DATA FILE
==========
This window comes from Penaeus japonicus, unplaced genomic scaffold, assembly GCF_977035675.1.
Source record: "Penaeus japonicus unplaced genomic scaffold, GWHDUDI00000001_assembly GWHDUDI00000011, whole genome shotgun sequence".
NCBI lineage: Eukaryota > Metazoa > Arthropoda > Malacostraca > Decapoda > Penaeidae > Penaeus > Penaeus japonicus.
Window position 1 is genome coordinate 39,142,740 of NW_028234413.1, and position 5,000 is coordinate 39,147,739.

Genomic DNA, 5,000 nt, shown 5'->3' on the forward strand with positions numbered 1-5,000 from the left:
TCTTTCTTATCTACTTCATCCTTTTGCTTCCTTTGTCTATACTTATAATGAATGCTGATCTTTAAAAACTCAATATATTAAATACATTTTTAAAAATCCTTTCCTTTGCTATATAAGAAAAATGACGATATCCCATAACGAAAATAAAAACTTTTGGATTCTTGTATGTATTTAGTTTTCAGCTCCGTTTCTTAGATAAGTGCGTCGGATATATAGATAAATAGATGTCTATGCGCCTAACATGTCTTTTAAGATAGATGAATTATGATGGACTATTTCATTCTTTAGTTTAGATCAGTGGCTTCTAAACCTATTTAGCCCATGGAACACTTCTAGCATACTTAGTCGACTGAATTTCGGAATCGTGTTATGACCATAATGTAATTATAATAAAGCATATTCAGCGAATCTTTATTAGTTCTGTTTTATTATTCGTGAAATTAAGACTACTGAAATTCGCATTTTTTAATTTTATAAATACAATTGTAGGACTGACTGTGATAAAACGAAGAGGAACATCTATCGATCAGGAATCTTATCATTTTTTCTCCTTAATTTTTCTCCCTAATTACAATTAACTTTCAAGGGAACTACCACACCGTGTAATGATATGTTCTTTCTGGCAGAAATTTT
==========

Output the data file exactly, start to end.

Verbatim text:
This window comes from Penaeus japonicus, unplaced genomic scaffold, assembly GCF_977035675.1.
Source record: "Penaeus japonicus unplaced genomic scaffold, GWHDUDI00000001_assembly GWHDUDI00000011, whole genome shotgun sequence".
NCBI lineage: Eukaryota > Metazoa > Arthropoda > Malacostraca > Decapoda > Penaeidae > Penaeus > Penaeus japonicus.
Window position 1 is genome coordinate 39,142,740 of NW_028234413.1, and position 5,000 is coordinate 39,147,739.

Genomic DNA, 5,000 nt, shown 5'->3' on the forward strand with positions numbered 1-5,000 from the left:
TCTTTCTTATCTACTTCATCCTTTTGCTTCCTTTGTCTATACTTATAATGAATGCTGATCTTTAAAAACTCAATATATTAAATACATTTTTAAAAATCCTTTCCTTTGCTATATAAGAAAAATGACGATATCCCATAACGAAAATAAAAACTTTTGGATTCTTGTATGTATTTAGTTTTCAGCTCCGTTTCTTAGATAAGTGCGTCGGATATATAGATAAATAGATGTCTATGCGCCTAACATGTCTTTTAAGATAGATGAATTATGATGGACTATTTCATTCTTTAGTTTAGATCAGTGGCTTCTAAACCTATTTAGCCCATGGAACACTTCTAGCATACTTAGTCGACTGAATTTCGGAATCGTGTTATGACCATAATGTAATTATAATAAAGCATATTCAGCGAATCTTTATTAGTTCTGTTTTATTATTCGTGAAATTAAGACTACTGAAATTCGCATTTTTTAATTTTATAAATACAATTGTAGGACTGACTGTGATAAAACGAAGAGGAACATCTATCGATCAGGAATCTTATCATTTTTTCTCCTTAATTTTTCTCCCTAATTACAATTAACTTTCAAGGGAACTACCACACCGTGTAATGATATGTTCTTTCTGGCAGAAATTTT